When Jesus saw the crowds, he went up the mountain; and after he sat down, his disciples came to him... he taught them, saying: ‘Blessed are the poor in spirit, for theirs is the kingdom of heaven….”
I am basically an optimistically guy. “The glass is half-full rather than half-empty” has been my outlook on life.
However, during these past several days I keep thinking about that proverbial glass of water: What would Jesus say? That it is half-empty or half-full? What would his disciples have said?
Was it half-full or half-empty for the disciples when they sat on the mountain top and were taught by Jesus...or when they were fed with the loaves and fish? Was it half-empty or half-full when their boat was sinking and Jesus stilled the storm? What was it for them during Holy Week… the Last Supper ... Saturday after Jesus was killed?
Despite my basic optimism, there have been times in my life when that glass was completely depleted, drained: like when my first wife died, or when I got summarily fired from a job I loved, or when some people that I thought were friends began to viciously and falsely attack me. Those were times when I had very little hope for any kind of resurrection.
On Easter evening, two disciples from Emmaus, unaware, met Jesus on the road. How full was their glass as they walked along? Then, what happened inside them when that unknown man joined them. . . explained what had happened in Jerusalem? Finally, he broke the bread and fed them. Then their eyes were opened and they believed. Had the level in their glass changed?
I now do know, deep down inside me, that the Easter glass of water isn’t half anything. That Easter glass of water is completely full! All the way up to the top and overflowing! Our Easter faith tells me that there is nothing half-way about God or God’s love, grace, and possibility! Glory! Glory!
But I don’t always feel it. The emptiness or the half-ness that I sometimes feel is a reflection of me - of my own condition – at the time. I am human after all. . . and human is how God created me. God knows what it is like to feel utter emptiness. Jesus was fully human as well as divine. God knows, those times of emptiness or despair are real. But there is also more real beyond that.
For me, this is part of the Gift of Easter, the Resurrection: there is life and hope and wholeness even when I do not see it, feel it, or believe it. I think that is Jesus’ message to his terrified, locked down friends (and us) on Easter: “Look at me. Put your finger in the holes in my hand. Feed me some fish.” That is what he demonstrated to the Emmaus disciples as he explained the scriptures to them. Then He took the bread, blessed it, and gave it to them. Their eyes were opened and they believed.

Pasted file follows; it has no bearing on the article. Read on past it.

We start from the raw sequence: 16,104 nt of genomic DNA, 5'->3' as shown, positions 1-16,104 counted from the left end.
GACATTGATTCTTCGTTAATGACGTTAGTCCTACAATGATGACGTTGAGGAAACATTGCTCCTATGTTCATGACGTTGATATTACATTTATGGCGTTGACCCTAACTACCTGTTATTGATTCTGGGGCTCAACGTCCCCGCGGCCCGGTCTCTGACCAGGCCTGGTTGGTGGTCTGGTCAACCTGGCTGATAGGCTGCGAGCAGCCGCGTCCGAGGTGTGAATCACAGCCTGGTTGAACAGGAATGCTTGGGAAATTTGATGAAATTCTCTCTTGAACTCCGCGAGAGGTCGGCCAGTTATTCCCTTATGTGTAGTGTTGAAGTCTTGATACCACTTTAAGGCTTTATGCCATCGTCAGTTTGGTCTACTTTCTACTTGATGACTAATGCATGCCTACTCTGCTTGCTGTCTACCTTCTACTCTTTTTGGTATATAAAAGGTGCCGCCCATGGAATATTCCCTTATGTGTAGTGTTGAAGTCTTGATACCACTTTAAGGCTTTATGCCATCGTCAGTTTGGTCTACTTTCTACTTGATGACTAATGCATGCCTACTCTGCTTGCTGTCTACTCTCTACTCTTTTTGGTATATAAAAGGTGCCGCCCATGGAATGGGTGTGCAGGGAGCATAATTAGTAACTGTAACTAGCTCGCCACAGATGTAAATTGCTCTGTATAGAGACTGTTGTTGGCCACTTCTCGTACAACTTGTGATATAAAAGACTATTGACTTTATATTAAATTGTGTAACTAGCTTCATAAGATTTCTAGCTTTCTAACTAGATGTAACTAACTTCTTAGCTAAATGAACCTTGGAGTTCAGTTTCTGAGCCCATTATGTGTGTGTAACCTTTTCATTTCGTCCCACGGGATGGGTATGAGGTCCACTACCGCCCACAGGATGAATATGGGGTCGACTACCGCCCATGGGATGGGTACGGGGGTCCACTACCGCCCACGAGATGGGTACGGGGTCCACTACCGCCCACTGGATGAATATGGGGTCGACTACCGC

The only way I got through my days of depleted faith was by talking with people who did believe that there was a half-full glass (or even a filled up glass) for me. Even when I did not feel like it or believe it, I went to church and received God’s love in the fullness of Communion and the love of the friend on the pew beside me. I found it in the love of a wonderful woman who is now my wife. She helped me claim the resurrection and newness of life.
When I am feeling poor in spirit, it is important for me to go to church, to sit at Jesus’ feet on the mountain top….to let my spirit be fed and filled through the loving presence, words, prayer of another person. Those are the times that my heart is opened through the scriptures and the breaking of the bread. Of such is the Kingdom of Heaven!
The Lord indeed is risen! Jesus’ Easter glass of love and presence is full and overflowing!
Thanks be to God! Glory! Glory! Alleluia!!
-Richard Saxer, Meditation
Lord Jesus, you know what it’s like to be a real human being like me. You know when my spirit is feeling poorly. You lift me up, feed me, and fill me when I am most empty. Thank you for my family and friends who always embrace me and show me your love. Help me to always do the same for others. Thank you for the overflowing fullness of your love and presence! Glory!! Glory! Alleluia! Amen!